Rami Aman, a Palestinian journalist and founder of the Gaza Youth Committee in 2010, is a longtime peace advocate. On September 22, he spoke on a Middle East Forum Webinar (video) in an interview with Cliff Smith, director of the Middle East Forum's Washington Project. The following is a summary of Aman's comments:
The many peace projects Aman initiated through his organization over the past three decades empower Gazan youth through non-violence. It is this youth to which Aman is "looking for good leadership and Palestinian reconciliation [because] Hamas [and the] Palestinian Authority (PA) failed [to] do any sustainable plan for our [lives]." In 2015, Aman connected Israeli and Palestinian peace activists through video chats in a "people-to-people" initiative labeled "Skype With Your Enemy."
Expanding his initiative in 2019, Aman organized an internet video chat to the US, connecting with American Muslims, Christians, and Jews to dispel the illusion that Hamas reflects the will of all Gazans. "It was hard in the beginning to let the Israelis believe that there [are] people inside Gaza [who] believe in peace after Hamas [took] control." There is no "independent media" in Gaza, only a "fake media," where Hamas controls all international and local reportage.
The video chats gained popularity with the Israeli left, and in April 2020, a Zoom video conference with hundreds of participants included opponents of "normalization" with Israel. One such opponent was Hind Khoudary, a worker for Amnesty International. Khoudary alerted Hamas on social media, which promptly arrested Aman. The terror group, which had seized power in the Gaza Strip in 2007 and banned all communication with Israel, charged Aman with "treason." He was detained for many months and faced an even longer prison term.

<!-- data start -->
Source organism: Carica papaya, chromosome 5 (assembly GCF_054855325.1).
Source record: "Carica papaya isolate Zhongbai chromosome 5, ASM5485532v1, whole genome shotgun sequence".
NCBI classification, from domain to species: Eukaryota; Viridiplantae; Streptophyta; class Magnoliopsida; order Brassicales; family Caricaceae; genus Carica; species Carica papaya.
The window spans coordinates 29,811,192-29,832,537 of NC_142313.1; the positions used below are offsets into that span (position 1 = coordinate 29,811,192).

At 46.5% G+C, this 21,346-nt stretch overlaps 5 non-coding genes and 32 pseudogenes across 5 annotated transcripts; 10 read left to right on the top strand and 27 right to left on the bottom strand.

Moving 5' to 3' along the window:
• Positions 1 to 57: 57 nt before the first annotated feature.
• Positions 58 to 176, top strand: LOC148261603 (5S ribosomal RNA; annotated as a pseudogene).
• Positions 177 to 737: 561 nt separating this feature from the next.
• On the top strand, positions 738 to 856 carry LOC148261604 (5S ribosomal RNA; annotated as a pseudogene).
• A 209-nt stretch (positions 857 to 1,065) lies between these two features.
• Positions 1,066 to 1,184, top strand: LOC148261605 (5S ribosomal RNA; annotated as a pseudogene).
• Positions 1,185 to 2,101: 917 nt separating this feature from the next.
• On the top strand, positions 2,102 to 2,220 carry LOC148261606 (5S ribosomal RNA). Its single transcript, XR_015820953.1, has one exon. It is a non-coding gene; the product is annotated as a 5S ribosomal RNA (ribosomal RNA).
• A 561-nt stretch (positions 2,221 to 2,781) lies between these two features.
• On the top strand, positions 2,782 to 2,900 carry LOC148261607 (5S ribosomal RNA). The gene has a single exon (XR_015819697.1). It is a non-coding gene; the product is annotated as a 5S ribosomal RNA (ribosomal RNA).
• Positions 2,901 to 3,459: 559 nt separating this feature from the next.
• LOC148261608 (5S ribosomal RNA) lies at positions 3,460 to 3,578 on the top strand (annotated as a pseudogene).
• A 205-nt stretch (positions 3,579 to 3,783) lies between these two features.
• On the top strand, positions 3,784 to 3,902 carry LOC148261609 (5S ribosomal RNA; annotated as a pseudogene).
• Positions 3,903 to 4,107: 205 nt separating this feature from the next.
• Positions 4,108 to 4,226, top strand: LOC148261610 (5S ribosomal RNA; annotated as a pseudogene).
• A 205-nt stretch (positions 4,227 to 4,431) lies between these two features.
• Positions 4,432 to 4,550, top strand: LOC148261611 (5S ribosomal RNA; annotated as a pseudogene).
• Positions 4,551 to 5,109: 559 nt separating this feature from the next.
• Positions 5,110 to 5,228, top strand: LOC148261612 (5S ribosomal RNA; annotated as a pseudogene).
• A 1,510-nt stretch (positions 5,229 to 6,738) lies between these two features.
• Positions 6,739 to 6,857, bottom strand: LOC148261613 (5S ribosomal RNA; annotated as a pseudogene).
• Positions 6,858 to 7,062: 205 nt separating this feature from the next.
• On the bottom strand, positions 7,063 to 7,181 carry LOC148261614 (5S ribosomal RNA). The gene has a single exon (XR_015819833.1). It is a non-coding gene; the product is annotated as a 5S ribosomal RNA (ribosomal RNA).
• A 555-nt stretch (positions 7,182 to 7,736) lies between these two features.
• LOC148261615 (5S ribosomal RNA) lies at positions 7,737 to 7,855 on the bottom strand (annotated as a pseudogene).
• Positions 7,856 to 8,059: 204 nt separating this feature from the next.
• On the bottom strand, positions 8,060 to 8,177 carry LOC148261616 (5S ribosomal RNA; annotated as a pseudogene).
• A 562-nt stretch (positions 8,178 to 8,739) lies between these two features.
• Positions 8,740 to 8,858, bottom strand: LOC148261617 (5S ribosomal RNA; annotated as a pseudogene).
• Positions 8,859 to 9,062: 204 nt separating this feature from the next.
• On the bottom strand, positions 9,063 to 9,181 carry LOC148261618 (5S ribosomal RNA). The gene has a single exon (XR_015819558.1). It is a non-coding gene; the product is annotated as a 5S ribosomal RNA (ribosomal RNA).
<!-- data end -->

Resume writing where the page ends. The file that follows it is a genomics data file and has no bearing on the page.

In September 2020, Hamas prosecuted Aman for conducting the call and "weakening revolutionary spirit," but later that month, seventy non-governmental organizations (NGOs) formally complained to the UN and demanded Aman's release. Exposed to negative publicity from foreign news outlets and under pressure from the UN watchdog NGO UN Watch, Hamas released Aman the following month.
Foreign countries, including Qatar, send millions of dollars to prop up Hamas and the PA leadership, but do nothing to advance reconciliation between the West Bank and Gaza Palestinians. As for the Gazans interested in making peace with Israel, if the media were to "check the number of Gazans who apply for . . . Israeli permits to work in Israel. Just collect how many Palestinian patients [are] getting . . . treatment inside Israel. Just check the number of Palestinian businessmen inside [the] Gaza Strip who are . . . in contact [daily] with Israelis to import and export . . . products. They'll find thousands of Gazans," but the media gives them little attention. Consequently, their peaceful exchanges receive scant publicity or encouragement.
"Hamas knows . . . if any election[s] happen inside Gaza, no Gazan will vote for Hamas." Aman continues his activism, despite Hamas's continued efforts to make life difficult for him. "I believe, one hundred percent, that the majority of the Palestinians [now] want to start the negotiation[s] with the Israelis or with the [Jews]. I'm still continuing my way."
"The majority inside Gaza, that is looking for good leadership and Palestinian reconciliation, believe that Hamas or the Palestinian Authority failed to do any sustainable plan for our life. . . . So this is the main reason to create a new kind of leadership from a new kind of generation."
Marilyn Stern is communications coordinator at the Middle East Forum.